Fair Flat Tax Plan

Try this simple and fair plan for a flat tax

Those earning less than $100,000 would pay no federal income tax


Special to the Observer

It’s that time of year again when we all go through the wondrous experience of paying our income taxes. Most of us don’t feel too happy about it. My assistant thinks I feel bad giving all my hard-earned money to the government. My investment banker tells me that we all sure could use another tax break. I don’t exactly enjoy the taxpaying experience, but the truth is that I feel like I am paying too little.

I realize that the federal tax bite can reach 35 percent. North Carolina takes another 8.5 percent in income tax and 7.5 percent in sales tax. FICA is 7.65 percent. Then you pay gasoline, auto and property taxes totaling maybe another 3 percent or so of your income. On top of all this, there are public utility bills, phone taxes, airport fees and still more taxes embedded in the other goods and services we buy. What does this add up to, something over 60 percent?

Sixty percent would be an overstatement. There are so many rates, deductions, exemptions, credits and caps that it takes a software program and an accountant to figure out your actual overall taxes.

I worked through a number of scenarios with my accountant and can tell you that for a typical person or family in Charlotte, all these taxes total up to about 25 percent of your income.

We get a lot for those tax dollars. Schools, roads, police, libraries and fire engines; the Army, aircraft carriers, Air Force and Marines; Medicare and Social Security; clean air, clean water and safe work places; the FBI, CIA and NSA; and parks, forests and sports stadiums, not to mention water and sewage services. We get mayors, ambassadors, commissioners, inspectors and senators. Our taxes even pay for democracy in Iraq.

When you compare all the taxes with all the services and investments we get for them, it might actually seem like we taxpayers get a fairly good deal. Even with America’s outsized military spending, our tax burden is lower than that of many other countries. More importantly, our government and tax system have yielded the strongest, most prosperous nation on the planet.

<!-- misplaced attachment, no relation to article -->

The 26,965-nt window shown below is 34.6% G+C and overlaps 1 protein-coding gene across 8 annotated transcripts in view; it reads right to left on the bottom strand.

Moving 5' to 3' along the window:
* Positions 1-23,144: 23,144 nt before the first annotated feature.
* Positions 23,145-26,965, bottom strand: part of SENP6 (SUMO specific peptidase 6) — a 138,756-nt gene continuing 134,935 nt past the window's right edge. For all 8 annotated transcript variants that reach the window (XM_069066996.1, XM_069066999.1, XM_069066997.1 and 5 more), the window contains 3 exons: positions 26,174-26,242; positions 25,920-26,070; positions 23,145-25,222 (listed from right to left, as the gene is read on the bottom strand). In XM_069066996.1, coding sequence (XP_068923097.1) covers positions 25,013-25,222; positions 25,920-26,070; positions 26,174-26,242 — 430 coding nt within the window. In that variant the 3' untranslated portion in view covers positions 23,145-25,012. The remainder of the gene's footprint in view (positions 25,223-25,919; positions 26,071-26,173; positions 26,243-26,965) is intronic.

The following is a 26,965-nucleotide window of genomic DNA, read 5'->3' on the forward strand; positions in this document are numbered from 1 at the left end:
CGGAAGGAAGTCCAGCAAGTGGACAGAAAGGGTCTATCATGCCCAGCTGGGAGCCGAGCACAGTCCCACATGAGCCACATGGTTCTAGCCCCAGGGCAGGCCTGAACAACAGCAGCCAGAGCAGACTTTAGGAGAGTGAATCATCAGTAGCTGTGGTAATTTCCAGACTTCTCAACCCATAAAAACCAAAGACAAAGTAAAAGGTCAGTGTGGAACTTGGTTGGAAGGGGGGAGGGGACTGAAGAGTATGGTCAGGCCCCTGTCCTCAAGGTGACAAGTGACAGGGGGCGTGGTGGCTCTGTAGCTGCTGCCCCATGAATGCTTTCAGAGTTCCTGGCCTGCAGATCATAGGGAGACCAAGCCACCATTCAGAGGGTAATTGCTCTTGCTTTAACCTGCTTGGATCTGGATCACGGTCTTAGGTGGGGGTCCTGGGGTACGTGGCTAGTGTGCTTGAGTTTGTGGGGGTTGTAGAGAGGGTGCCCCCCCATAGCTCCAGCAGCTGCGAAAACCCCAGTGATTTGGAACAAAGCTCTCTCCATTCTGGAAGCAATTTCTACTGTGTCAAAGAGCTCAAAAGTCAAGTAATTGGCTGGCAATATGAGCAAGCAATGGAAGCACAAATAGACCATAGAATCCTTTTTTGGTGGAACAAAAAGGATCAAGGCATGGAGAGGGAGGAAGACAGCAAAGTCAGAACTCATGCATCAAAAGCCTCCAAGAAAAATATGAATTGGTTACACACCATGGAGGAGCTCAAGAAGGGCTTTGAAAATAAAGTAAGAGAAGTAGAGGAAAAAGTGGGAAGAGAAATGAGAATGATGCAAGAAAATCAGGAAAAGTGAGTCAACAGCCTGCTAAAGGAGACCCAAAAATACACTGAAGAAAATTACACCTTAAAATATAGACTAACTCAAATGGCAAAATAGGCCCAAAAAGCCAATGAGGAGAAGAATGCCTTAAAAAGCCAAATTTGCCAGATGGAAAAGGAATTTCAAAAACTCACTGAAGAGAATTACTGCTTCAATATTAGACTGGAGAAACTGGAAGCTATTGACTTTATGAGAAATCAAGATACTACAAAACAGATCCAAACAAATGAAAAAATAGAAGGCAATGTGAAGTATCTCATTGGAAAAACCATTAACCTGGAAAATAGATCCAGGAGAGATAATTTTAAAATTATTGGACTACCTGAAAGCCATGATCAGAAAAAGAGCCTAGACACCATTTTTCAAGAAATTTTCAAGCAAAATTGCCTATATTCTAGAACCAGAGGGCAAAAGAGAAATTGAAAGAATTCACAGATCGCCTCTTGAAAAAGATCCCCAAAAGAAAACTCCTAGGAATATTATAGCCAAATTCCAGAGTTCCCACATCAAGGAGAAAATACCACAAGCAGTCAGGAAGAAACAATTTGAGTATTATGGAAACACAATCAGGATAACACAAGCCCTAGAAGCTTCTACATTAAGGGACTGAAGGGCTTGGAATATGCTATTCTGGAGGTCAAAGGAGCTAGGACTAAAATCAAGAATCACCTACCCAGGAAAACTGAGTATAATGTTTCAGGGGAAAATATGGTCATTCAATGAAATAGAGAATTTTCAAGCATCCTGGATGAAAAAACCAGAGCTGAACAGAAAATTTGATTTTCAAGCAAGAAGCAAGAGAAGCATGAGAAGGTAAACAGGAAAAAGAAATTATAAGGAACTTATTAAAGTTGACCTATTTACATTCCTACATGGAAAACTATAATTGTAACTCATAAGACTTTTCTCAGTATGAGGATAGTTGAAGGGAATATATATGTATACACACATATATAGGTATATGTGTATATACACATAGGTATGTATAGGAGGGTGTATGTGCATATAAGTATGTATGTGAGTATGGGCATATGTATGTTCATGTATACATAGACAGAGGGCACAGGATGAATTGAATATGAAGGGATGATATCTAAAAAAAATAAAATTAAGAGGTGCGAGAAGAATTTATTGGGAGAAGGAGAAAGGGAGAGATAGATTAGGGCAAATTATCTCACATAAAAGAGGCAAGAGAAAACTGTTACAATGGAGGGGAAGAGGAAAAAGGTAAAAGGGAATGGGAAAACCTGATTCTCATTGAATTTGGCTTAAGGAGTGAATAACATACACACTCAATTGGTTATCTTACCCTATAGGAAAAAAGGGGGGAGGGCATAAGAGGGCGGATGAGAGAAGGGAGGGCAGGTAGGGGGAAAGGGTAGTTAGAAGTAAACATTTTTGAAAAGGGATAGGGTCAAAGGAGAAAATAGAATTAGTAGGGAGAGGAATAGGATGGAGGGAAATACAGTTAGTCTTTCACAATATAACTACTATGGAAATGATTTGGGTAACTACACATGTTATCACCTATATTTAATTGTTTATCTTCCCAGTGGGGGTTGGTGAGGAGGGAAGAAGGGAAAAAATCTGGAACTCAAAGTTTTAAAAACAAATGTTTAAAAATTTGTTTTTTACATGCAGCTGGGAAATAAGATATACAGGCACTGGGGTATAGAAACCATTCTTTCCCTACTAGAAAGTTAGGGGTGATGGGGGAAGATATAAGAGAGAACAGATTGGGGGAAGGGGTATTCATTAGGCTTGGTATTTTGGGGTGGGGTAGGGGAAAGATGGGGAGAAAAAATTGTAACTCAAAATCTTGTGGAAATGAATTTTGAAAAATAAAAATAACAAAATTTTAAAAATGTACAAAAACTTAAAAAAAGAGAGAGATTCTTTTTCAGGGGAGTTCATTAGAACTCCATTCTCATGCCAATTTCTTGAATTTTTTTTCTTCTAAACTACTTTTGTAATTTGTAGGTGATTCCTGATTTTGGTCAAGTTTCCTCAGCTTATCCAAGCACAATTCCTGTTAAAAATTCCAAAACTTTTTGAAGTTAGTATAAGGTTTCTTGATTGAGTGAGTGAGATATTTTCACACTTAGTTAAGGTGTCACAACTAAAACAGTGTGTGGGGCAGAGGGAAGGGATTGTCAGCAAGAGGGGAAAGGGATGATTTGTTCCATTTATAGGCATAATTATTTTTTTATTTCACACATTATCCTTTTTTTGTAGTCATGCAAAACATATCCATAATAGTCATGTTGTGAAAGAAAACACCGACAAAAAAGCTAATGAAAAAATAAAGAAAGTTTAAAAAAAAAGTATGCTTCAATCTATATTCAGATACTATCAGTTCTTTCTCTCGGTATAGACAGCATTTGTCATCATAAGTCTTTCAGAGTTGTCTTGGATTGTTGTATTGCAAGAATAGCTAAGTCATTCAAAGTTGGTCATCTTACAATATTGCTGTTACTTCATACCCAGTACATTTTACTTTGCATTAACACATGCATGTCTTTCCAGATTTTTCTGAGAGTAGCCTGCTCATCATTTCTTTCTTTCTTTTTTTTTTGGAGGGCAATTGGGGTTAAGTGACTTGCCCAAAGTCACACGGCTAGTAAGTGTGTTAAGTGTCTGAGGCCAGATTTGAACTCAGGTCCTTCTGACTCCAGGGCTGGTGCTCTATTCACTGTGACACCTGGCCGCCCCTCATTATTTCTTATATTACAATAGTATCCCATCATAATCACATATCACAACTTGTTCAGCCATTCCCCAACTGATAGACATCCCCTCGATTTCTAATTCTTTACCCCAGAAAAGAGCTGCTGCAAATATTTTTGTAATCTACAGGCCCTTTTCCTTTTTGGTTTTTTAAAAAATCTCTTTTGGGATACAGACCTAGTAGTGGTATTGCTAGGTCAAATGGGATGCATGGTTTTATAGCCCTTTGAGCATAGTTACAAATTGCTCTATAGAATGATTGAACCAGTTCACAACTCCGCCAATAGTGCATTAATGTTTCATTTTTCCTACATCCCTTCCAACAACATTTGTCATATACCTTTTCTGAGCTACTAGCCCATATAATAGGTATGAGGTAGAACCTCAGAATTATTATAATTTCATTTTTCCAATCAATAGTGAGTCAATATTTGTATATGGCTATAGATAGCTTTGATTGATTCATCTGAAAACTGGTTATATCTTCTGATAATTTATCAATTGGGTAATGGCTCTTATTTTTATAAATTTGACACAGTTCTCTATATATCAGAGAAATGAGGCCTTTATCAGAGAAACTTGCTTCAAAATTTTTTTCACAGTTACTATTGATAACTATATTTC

Our tax system is, however, ridiculously complicated and a detriment to free enterprise and economic growth. These issues stem from just one thing: the overall unfairness of our current federal income tax. The hardest working Americans, those most likely to spend money, create jobs and boost the economy, pay 20 percent more federal income tax than, well, me.

As an entrepreneur, I have built up and sold a couple of businesses, making some good money in the process. Now most of my income comes from investments rather than work, and my maximum federal income tax rate has gone from 35 percent to 15 percent.

It would have been much more beneficial for the economy and me if these tax rates were reversed.

So, here’s my Fair Flat Tax Plan to straighten this out. We create one rate for all federal taxes: 25 percent, and one deduction: $100,000. Whether it is personal income taxes, corporate income taxes, dividend, capital gains or estate taxes, the tax rate is 25 percent. The $100,000 deduction is per family or business, or in the event of death, estate. Singles would only get half of the deduction.

Think about this for a minute. If you are married, you pay nothing on your first $100,000 of family income. You wouldn’t even file a federal tax return if you were below the $100,000 threshold. If you make $200,000 per year you’d pay only $25,000, or 12.5 percent of family income. If you are a small business owner, you pay nothing on your first $100,000 of profit.

Right now, if I earn an extra $50,000 on my investments in dividends and capital gains, I pay only 15 percent in federal tax. If you earn an extra $50,000 in salary you could be paying 35 percent. Under the Fair Flat Tax Plan we would both pay the same 25 percent.

Besides making the tax system more fair, the Fair Flat Tax would be a huge stimulus to the economy. Consumers could pay off debt and consume. Small businesses could invest in more jobs. And millions of us could forget about filing federal income tax returns.

One other good thing about the Fair Flat Tax — it would make the people in Washington more responsible. The people who decide how to spend our tax dollars would pay most of the taxes. Big corporations and rich think tanks might then direct their lobbyists to focus on efficiency and wise use of tax dollars, rather than on shifting the tax burden to workers.

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